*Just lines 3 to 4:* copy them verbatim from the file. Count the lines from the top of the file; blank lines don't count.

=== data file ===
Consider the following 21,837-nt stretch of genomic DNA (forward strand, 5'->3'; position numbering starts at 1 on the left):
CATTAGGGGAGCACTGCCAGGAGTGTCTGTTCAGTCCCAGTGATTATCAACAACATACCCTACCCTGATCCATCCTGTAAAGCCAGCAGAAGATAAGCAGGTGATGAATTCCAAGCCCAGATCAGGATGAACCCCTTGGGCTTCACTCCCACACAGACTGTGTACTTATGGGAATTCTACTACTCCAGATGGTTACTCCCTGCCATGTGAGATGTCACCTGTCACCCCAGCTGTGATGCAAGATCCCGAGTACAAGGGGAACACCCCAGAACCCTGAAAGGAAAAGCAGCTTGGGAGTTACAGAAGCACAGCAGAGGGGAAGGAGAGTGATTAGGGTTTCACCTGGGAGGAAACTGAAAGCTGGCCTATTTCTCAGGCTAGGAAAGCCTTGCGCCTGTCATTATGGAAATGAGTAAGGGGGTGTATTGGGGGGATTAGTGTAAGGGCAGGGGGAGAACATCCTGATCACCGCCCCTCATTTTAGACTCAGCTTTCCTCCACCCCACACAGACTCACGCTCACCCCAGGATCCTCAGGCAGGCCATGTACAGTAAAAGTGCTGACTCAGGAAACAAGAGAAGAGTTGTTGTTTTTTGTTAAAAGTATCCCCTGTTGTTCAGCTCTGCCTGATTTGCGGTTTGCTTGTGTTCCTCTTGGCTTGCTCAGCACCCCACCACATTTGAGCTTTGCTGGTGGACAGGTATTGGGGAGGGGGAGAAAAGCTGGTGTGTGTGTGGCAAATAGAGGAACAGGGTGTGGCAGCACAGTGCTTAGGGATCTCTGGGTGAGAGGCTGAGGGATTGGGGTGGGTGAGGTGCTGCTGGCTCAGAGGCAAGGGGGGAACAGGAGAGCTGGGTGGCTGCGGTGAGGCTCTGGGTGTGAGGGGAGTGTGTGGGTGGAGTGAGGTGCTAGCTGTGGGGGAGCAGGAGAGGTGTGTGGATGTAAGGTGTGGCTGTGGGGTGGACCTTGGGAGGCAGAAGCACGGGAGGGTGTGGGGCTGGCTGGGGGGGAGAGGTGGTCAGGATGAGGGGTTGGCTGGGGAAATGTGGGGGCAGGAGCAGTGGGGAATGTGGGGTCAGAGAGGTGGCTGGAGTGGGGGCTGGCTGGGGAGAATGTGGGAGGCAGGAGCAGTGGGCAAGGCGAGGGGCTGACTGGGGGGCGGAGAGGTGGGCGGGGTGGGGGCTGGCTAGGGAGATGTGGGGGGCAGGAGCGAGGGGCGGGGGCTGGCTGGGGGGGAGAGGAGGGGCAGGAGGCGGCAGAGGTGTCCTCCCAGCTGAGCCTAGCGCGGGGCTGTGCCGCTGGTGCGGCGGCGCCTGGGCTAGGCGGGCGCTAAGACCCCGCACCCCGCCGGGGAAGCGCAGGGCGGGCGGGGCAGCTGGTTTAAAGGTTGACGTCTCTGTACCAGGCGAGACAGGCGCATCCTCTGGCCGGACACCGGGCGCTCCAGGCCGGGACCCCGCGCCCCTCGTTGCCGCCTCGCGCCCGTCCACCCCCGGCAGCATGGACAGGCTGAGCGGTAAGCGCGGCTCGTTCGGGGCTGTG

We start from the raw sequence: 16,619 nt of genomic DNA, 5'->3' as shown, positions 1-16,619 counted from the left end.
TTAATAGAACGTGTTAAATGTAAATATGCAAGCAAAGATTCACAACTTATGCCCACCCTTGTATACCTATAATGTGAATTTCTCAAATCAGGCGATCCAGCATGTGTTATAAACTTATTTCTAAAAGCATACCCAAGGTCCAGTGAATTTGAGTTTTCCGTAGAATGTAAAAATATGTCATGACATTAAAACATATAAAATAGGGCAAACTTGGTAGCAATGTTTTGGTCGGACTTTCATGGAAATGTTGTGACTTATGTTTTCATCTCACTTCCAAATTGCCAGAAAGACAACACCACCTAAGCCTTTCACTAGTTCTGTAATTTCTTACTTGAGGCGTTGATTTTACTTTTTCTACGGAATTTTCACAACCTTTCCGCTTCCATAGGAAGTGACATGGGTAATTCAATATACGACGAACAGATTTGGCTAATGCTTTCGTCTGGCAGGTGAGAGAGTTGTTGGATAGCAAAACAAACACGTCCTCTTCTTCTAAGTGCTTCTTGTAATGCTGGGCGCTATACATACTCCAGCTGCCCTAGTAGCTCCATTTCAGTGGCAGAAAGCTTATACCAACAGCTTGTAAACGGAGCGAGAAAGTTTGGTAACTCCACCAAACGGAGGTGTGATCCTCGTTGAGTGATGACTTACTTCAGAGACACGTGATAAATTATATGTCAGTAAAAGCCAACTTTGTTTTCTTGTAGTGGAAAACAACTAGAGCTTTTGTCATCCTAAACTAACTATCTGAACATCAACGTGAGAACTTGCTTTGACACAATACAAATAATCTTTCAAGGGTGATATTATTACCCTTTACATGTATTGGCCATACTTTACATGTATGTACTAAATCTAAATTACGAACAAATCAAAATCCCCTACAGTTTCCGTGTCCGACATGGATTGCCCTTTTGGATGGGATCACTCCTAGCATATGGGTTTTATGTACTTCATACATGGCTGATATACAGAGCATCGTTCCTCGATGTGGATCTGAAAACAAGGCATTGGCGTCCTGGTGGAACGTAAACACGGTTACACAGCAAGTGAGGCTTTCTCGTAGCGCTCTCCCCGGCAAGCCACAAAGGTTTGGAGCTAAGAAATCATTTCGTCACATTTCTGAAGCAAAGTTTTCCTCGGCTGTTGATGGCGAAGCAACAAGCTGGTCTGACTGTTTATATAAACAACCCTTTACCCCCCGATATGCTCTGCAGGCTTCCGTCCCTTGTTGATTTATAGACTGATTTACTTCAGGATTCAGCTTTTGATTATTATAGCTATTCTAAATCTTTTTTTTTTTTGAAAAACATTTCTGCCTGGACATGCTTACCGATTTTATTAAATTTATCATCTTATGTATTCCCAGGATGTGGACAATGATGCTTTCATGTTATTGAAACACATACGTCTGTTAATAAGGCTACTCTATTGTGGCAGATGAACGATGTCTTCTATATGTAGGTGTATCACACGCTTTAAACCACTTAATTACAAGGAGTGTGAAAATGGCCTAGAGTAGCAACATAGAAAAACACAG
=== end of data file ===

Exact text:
We start from the raw sequence: 16,619 nt of genomic DNA, 5'->3' as shown, positions 1-16,619 counted from the left end.
TTAATAGAACGTGTTAAATGTAAATATGCAAGCAAAGATTCACAACTTATGCCCACCCTTGTATACCTATAATGTGAATTTCTCAAATCAGGCGATCCAGCATGTGTTATAAACTTATTTCTAAAAGCATACCCAAGGTCCAGTGAATTTGAGTTTTCCGTAGAATGTAAAAATATGTCATGACATTAAAACATATAAAATAGGGCAAACTTGGTAGCAATGTTTTGGTCGGACTTTCATGGAAATGTTGTGACTTATGTTTTCATCTCACTTCCAAATTGCCAGAAAGACAACACCACCTAAGCCTTTCACTAGTTCTGTAATTTCTTACTTGAGGCGTTGATTTTACTTTTTCTACGGAATTTTCACAACCTTTCCGCTTCCATAGGAAGTGACATGGGTAATTCAATATACGACGAACAGATTTGGCTAATGCTTTCGTCTGGCAGGTGAGAGAGTTGTTGGATAGCAAAACAAACACGTCCTCTTCTTCTAAGTGCTTCTTGTAATGCTGGGCGCTATACATACTCCAGCTGCCCTAGTAGCTCCATTTCAGTGGCAGAAAGCTTATACCAACAGCTTGTAAACGGAGCGAGAAAGTTTGGTAACTCCACCAAACGGAGGTGTGATCCTCGTTGAGTGATGACTTACTTCAGAGACACGTGATAAATTATATGTCAGTAAAAGCCAACTTTGTTTTCTTGTAGTGGAAAACAACTAGAGCTTTTGTCATCCTAAACTAACTATCTGAACATCAACGTGAGAACTTGCTTTGACACAATACAAATAATCTTTCAAGGGTGATATTATTACCCTTTACATGTATTGGCCATACTTTACATGTATGTACTAAATCTAAATTACGAACAAATCAAAATCCCCTACAGTTTCCGTGTCCGACATGGATTGCCCTTTTGGATGGGATCACTCCTAGCATATGGGTTTTATGTACTTCATACATGGCTGATATACAGAGCATCGTTCCTCGATGTGGATCTGAAAACAAGGCATTGGCGTCCTGGTGGAACGTAAACACGGTTACACAGCAAGTGAGGCTTTCTCGTAGCGCTCTCCCCGGCAAGCCACAAAGGTTTGGAGCTAAGAAATCATTTCGTCACATTTCTGAAGCAAAGTTTTCCTCGGCTGTTGATGGCGAAGCAACAAGCTGGTCTGACTGTTTATATAAACAACCCTTTACCCCCCGATATGCTCTGCAGGCTTCCGTCCCTTGTTGATTTATAGACTGATTTACTTCAGGATTCAGCTTTTGATTATTATAGCTATTCTAAATCTTTTTTTTTTTTGAAAAACATTTCTGCCTGGACATGCTTACCGATTTTATTAAATTTATCATCTTATGTATTCCCAGGATGTGGACAATGATGCTTTCATGTTATTGAAACACATACGTCTGTTAATAAGGCTACTCTATTGTGGCAGATGAACGATGTCTTCTATATGTAGGTGTATCACACGCTTTAAACCACTTAATTACAAGGAGTGTGAAAATGGCCTAGAGTAGCAACATAGAAAAACACAG